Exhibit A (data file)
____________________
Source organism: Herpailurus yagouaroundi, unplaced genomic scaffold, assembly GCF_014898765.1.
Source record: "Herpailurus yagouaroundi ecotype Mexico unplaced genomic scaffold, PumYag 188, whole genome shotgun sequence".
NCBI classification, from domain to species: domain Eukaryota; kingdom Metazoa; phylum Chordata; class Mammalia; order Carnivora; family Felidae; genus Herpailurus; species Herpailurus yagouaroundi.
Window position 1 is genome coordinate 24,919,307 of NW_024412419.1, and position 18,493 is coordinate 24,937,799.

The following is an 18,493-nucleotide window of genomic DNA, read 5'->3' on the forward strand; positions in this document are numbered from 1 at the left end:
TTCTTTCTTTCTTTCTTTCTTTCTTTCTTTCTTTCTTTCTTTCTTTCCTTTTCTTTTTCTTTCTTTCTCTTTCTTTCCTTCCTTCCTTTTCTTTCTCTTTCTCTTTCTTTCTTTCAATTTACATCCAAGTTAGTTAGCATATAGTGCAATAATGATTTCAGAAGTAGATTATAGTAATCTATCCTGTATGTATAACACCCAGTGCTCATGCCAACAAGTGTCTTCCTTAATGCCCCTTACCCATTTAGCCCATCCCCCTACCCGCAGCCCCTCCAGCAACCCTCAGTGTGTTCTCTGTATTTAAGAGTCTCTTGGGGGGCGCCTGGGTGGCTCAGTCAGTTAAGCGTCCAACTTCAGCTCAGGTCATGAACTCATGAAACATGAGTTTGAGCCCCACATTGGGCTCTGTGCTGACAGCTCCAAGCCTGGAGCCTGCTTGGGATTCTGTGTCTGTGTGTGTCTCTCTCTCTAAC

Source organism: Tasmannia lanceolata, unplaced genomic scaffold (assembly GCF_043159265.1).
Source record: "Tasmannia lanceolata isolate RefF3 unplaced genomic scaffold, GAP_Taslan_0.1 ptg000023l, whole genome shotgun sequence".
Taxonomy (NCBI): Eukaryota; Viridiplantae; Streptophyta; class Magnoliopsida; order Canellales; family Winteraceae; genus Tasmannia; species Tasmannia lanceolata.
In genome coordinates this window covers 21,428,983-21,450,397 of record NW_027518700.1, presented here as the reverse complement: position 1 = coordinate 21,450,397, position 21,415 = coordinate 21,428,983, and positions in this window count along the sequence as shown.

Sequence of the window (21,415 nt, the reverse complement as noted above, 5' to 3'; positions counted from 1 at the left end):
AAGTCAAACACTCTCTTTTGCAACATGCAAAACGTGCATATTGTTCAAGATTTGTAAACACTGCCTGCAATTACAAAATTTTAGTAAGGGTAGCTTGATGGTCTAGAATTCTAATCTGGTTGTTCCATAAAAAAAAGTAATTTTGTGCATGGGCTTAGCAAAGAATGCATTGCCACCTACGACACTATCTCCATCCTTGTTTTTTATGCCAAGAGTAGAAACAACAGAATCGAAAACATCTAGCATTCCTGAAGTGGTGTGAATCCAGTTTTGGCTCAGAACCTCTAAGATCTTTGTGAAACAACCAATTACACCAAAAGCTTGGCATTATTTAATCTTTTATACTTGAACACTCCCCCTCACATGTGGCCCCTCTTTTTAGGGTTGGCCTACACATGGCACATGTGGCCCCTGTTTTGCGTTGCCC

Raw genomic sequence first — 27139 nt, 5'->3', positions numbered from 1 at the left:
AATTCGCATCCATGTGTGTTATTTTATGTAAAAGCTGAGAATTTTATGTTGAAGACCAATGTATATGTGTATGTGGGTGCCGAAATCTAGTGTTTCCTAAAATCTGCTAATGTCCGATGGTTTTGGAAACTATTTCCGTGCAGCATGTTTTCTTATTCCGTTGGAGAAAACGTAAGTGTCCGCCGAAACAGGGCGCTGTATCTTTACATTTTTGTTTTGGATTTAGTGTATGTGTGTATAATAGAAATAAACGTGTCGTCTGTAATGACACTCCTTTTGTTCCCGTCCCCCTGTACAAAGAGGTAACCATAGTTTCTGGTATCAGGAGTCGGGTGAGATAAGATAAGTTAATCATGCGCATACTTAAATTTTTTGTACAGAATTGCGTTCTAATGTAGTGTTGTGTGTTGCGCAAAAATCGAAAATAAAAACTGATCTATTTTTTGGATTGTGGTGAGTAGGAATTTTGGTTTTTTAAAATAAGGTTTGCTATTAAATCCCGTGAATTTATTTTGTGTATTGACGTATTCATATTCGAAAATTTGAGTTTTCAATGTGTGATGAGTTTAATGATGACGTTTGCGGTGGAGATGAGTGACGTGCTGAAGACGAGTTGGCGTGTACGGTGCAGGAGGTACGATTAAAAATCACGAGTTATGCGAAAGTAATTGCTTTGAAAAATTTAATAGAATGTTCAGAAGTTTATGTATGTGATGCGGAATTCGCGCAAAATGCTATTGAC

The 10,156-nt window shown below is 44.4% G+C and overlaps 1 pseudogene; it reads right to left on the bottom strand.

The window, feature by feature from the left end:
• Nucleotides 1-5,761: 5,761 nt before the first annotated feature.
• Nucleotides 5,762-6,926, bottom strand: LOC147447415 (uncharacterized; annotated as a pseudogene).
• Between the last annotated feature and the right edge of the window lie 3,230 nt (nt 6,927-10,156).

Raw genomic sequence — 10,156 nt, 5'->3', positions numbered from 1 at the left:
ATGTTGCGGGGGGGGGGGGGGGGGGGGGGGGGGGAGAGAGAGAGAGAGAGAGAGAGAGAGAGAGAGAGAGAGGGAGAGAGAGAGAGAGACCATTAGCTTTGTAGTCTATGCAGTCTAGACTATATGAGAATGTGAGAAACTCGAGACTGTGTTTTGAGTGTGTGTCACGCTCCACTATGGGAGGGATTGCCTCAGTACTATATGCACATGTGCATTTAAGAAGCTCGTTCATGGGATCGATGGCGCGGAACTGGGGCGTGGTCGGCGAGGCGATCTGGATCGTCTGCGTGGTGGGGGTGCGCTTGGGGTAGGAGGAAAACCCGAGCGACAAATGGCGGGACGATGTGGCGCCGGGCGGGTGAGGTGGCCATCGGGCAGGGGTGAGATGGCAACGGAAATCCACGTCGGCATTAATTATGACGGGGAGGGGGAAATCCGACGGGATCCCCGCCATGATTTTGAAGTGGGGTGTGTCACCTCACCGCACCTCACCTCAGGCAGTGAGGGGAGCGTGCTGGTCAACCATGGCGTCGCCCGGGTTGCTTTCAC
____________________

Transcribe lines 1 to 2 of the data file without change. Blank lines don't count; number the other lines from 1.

Source organism: Herpailurus yagouaroundi, unplaced genomic scaffold, assembly GCF_014898765.1.
Source record: "Herpailurus yagouaroundi ecotype Mexico unplaced genomic scaffold, PumYag 188, whole genome shotgun sequence".